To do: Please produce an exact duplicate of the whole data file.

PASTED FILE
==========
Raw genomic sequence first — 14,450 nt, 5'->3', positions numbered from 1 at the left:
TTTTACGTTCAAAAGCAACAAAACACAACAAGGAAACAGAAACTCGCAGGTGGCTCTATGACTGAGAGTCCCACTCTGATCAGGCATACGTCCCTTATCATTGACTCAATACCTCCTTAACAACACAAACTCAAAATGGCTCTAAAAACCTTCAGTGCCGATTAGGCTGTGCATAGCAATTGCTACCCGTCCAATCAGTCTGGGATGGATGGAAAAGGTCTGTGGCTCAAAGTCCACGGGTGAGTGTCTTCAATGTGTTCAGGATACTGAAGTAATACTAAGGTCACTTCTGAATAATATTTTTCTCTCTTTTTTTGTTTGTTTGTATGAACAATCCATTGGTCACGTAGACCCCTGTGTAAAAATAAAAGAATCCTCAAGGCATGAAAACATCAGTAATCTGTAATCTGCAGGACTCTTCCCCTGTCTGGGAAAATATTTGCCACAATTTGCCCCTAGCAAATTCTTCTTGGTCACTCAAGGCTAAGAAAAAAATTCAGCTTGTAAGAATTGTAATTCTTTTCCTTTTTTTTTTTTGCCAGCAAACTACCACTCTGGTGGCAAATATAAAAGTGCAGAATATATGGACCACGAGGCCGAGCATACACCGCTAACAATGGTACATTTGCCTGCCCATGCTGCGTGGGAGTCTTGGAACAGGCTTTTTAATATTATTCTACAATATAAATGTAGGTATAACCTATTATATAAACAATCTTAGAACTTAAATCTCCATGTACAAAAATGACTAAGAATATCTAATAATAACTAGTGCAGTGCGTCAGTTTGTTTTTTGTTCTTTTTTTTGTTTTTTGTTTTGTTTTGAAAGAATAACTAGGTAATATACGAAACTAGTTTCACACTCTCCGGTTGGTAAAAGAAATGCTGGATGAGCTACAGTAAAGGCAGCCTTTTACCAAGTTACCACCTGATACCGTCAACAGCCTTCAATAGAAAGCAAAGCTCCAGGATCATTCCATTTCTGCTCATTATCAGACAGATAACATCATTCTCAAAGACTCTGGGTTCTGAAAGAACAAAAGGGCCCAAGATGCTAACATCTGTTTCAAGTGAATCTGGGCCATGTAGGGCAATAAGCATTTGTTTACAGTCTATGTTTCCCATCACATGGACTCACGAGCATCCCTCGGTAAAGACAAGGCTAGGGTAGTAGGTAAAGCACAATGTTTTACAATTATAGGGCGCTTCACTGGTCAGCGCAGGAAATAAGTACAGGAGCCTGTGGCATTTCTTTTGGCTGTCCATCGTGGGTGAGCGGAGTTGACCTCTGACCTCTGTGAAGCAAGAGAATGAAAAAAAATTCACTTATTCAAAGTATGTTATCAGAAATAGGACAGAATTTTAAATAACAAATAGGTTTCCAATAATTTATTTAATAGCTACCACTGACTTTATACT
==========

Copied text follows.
Raw genomic sequence first — 14,450 nt, 5'->3', positions numbered from 1 at the left:
TTTTACGTTCAAAAGCAACAAAACACAACAAGGAAACAGAAACTCGCAGGTGGCTCTATGACTGAGAGTCCCACTCTGATCAGGCATACGTCCCTTATCATTGACTCAATACCTCCTTAACAACACAAACTCAAAATGGCTCTAAAAACCTTCAGTGCCGATTAGGCTGTGCATAGCAATTGCTACCCGTCCAATCAGTCTGGGATGGATGGAAAAGGTCTGTGGCTCAAAGTCCACGGGTGAGTGTCTTCAATGTGTTCAGGATACTGAAGTAATACTAAGGTCACTTCTGAATAATATTTTTCTCTCTTTTTTTGTTTGTTTGTATGAACAATCCATTGGTCACGTAGACCCCTGTGTAAAAATAAAAGAATCCTCAAGGCATGAAAACATCAGTAATCTGTAATCTGCAGGACTCTTCCCCTGTCTGGGAAAATATTTGCCACAATTTGCCCCTAGCAAATTCTTCTTGGTCACTCAAGGCTAAGAAAAAAATTCAGCTTGTAAGAATTGTAATTCTTTTCCTTTTTTTTTTTTGCCAGCAAACTACCACTCTGGTGGCAAATATAAAAGTGCAGAATATATGGACCACGAGGCCGAGCATACACCGCTAACAATGGTACATTTGCCTGCCCATGCTGCGTGGGAGTCTTGGAACAGGCTTTTTAATATTATTCTACAATATAAATGTAGGTATAACCTATTATATAAACAATCTTAGAACTTAAATCTCCATGTACAAAAATGACTAAGAATATCTAATAATAACTAGTGCAGTGCGTCAGTTTGTTTTTTGTTCTTTTTTTTGTTTTTTGTTTTGTTTTGAAAGAATAACTAGGTAATATACGAAACTAGTTTCACACTCTCCGGTTGGTAAAAGAAATGCTGGATGAGCTACAGTAAAGGCAGCCTTTTACCAAGTTACCACCTGATACCGTCAACAGCCTTCAATAGAAAGCAAAGCTCCAGGATCATTCCATTTCTGCTCATTATCAGACAGATAACATCATTCTCAAAGACTCTGGGTTCTGAAAGAACAAAAGGGCCCAAGATGCTAACATCTGTTTCAAGTGAATCTGGGCCATGTAGGGCAATAAGCATTTGTTTACAGTCTATGTTTCCCATCACATGGACTCACGAGCATCCCTCGGTAAAGACAAGGCTAGGGTAGTAGGTAAAGCACAATGTTTTACAATTATAGGGCGCTTCACTGGTCAGCGCAGGAAATAAGTACAGGAGCCTGTGGCATTTCTTTTGGCTGTCCATCGTGGGTGAGCGGAGTTGACCTCTGACCTCTGTGAAGCAAGAGAATGAAAAAAAATTCACTTATTCAAAGTATGTTATCAGAAATAGGACAGAATTTTAAATAACAAATAGGTTTCCAATAATTTATTTAATAGCTACCACTGACTTTATACT